By ERIC TUCKER and ALAN SUDERLAND
Legal experts say the case hinges on whether prosecutors can show that McDonnell agreed to provide specific favors in exchange for the gifts, a tough task given the fine line between what is illegal versus what is unseemly. And prosecutors will need to prove the McDonnells abused their positions and conspired together to sell their influence.
"The indictment, as I read it, points to a lot of smoke, but I don't see any fire," said Peter White, a defense lawyer and former federal prosecutor in Virginia.
If the gifts-for-favors theory doesn't stick, prosecutors can still secure convictions if they prove the McDonnells tried to hide the loans and their relationship and dealings with Jonnie Williams, the former head of Star Scientific.
A 14-court indictment Tuesday accused the couple of accepting gifts such as a Rolex watch, a Ferrari ride and a spa resort vacation. Prosecutors said the couple in turn promoted Star Scientific's products and gave special treatment to Williams, including arranging for him to meet a state health official. The couple also opened up the Executive Mansion for a launch party for the company's signature product.
An arraignment and bail hearing is set for Friday.
The McDonnells and their attorneys have launched a counteroffensive, saying the former governor and first lady did nothing for Star Scientific that they wouldn't have done for any other company.
The gifts weren't bribes, McDonnell's lawyers said, because the governor never gave Williams anything that wasn't a routine courtesy doled out by every politician.
McDonnell's legal team focused on gifts received by U.S. Sen. Tim Kaine, a Democrat who was Virginia's governor from 2006 to 2010. According to court records and published media accounts, those gifts included use of a private Caribbean island called "Mustique" from James B. Murray Jr., an investor who Kaine reappointed to a state commission on higher education board appointments.
A Kaine spokeswoman said the senator was confident he followed ethics laws.
The defense said the decision to charge McDonnell was not much better than the Roman Emperor Caligula, who "imprisoned people for violating laws written in tiny lettering on a pillar too high to see."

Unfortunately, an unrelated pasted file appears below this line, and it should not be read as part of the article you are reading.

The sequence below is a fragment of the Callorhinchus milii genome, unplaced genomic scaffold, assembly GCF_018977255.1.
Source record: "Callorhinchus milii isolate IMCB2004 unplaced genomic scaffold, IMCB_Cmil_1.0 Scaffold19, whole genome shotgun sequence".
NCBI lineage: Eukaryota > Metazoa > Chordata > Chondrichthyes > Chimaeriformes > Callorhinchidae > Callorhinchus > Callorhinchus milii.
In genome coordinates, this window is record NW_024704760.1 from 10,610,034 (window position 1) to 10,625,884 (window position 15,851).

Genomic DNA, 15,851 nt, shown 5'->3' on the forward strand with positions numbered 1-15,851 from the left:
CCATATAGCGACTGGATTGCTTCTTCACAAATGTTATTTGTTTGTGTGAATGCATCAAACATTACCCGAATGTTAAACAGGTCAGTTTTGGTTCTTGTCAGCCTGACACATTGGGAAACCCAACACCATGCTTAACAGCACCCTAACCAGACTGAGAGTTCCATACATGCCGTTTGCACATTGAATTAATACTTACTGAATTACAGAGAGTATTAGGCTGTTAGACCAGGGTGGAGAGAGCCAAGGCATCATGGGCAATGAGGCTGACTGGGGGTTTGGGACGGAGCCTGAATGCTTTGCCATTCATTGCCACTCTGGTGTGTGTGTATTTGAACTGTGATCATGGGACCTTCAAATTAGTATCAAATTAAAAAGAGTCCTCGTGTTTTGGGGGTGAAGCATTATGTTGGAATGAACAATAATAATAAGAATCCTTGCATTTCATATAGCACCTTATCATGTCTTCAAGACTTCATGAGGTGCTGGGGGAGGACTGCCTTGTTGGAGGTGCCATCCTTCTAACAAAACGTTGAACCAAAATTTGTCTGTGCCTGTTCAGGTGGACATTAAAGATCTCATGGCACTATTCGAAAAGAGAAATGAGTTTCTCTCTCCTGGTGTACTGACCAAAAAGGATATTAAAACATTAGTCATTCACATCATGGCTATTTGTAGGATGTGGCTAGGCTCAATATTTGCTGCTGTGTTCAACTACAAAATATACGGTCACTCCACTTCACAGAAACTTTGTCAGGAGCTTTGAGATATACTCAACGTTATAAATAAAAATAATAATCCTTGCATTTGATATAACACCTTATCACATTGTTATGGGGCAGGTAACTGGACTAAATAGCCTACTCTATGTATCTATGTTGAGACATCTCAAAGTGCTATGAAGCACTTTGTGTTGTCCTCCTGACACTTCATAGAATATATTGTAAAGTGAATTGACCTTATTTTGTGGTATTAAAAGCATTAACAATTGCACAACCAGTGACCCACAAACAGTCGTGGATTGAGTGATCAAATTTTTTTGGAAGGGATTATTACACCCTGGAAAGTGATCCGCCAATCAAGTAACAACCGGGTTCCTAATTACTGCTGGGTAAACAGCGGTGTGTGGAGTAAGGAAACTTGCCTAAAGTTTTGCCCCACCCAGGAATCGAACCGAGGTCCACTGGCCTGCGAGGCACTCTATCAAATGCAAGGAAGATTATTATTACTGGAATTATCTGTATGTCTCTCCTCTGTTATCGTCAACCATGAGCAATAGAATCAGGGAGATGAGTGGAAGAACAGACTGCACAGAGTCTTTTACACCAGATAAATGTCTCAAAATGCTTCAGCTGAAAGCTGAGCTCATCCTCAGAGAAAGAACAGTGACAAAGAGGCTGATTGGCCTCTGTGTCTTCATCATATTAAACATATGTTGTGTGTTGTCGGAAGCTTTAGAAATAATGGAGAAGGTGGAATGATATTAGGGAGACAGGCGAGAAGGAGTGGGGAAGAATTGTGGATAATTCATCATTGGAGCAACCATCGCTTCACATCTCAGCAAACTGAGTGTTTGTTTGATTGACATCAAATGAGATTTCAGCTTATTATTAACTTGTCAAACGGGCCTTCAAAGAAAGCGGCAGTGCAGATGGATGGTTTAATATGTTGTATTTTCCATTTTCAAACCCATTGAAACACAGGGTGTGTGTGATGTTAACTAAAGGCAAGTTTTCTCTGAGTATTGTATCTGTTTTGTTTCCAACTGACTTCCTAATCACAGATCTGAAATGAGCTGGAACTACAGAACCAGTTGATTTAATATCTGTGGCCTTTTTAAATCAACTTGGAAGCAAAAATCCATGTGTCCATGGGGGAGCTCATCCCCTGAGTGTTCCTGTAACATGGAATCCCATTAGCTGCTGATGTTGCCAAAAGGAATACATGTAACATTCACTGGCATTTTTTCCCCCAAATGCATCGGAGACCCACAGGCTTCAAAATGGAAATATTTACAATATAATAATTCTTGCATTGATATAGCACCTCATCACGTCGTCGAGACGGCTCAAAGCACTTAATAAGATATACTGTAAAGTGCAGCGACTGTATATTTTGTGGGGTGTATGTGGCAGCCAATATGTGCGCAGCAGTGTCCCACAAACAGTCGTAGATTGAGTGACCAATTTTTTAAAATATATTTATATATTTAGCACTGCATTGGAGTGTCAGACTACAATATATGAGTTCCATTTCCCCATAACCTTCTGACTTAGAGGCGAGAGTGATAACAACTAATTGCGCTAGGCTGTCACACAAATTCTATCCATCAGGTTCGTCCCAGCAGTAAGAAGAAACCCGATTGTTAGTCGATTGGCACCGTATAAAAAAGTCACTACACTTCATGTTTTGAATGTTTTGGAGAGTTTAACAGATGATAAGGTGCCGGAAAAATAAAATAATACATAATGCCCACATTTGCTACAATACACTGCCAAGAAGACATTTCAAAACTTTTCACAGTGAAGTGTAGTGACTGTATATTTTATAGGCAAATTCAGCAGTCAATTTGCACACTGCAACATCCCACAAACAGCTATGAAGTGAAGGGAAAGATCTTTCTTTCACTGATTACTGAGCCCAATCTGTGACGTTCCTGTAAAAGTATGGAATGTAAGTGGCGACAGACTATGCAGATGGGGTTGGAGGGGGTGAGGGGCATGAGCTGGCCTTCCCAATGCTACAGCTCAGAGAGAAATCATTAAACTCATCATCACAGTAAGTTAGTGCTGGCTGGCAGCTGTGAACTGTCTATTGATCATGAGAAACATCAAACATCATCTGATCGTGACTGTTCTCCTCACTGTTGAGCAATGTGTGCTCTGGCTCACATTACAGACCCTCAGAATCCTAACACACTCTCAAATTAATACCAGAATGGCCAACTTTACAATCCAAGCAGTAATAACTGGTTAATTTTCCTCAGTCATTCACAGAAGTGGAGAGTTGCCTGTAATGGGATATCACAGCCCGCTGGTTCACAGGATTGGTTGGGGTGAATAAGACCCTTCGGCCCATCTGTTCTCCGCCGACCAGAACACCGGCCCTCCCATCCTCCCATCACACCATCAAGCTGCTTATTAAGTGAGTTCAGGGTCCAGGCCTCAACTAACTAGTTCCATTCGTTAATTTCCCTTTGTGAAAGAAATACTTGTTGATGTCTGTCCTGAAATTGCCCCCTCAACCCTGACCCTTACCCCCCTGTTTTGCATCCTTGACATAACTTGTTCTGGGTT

One problem for prosecutors may be showing McDonnell took official actions to help the company. Courts have generally understood this as introducing legislation or ensuring a person or company is awarded a contract, White said. Arranging a meeting, or hosting an event, don't fall into the same category, he said.
"If it is the case that hosting an event at the governor's mansion is an official act, which I guess they believe is the case, that's going to change how politics is practiced wildly in the country," White said.
McDonnell, a once rising star in the Republican Party who had been seen as a possible running mate for Mitt Romney, was limited to one, four-year term and left office earlier this month. The investigation has crippled his political future and sullied the reputation of a leader who had won praise for bipartisan appeal.
The indictment portrays Maureen McDonnell as a central driver in the relationship, telling Williams, for instance, that she needed a dress for the inauguration and asking him to buy a Rolex watch her husband. Her lawyers can argue that as an unelected official, she didn't have any direct executive power, though prosecutors may have overcome that hurdle by charging the McDonnells together in a conspiracy.
Several counts of the indictment were brought under the anti-fraud "honest services" law, which the Supreme Court in 2010 weakened considerably in the case against former Enron CEO Jeffrey Skilling. The court appeared to limit the law, which defense lawyers had long criticized as overly vague, to cases where bribes or kickbacks were paid.
"Clearly, if the government can tie a gift to an expectation with respect to a specific act, that is going to be sufficient to make out the charge of honest services," said Barry Pollack, a white-collar defense attorney in Washington. "But if all they're able to do is to show that when the gifts were made, Gov. McDonnell intended that he would provide some general consideration in return — but no specific act was in mind — that may or may not be sufficient."
Barbara Van Gelder, a criminal defense attorney, said a quid-pro-quo doesn't have to be a direct exchange if prosecutors can show that a "stream of benefits" intended to influence actions changed hands.
"They don't have to say that on 'x' day, my kids went golfing, and 2 days later, I let them use the governor's mansion. It can be far more amorphous than that," she said.
Apart from the quid-pro-quo theory, prosecutors accused Maureen McDonnell of lying to investigators about the date she met Williams. She also tried to impede the investigation by sending Williams a handwritten note to make it appear as if they had a standing agreement for her to return certain luxury gifts, the indictment said.
The former governor is accused of failing to disclose loans from Williams on loan paperwork.
Such charges, typically less cumbersome to prove than outright bribery, are useful for the government to argue a pattern of dishonesty. Or they can help convince a jury that there are grounds for some sort of conviction in cases where juries "don't want to let these people walk completely," said defense lawyer William Lawler.
Tucker reported from Washington.
Copyright 2014 The Associated Press. All rights reserved. This material may not be published, broadcast, rewritten or redistributed.
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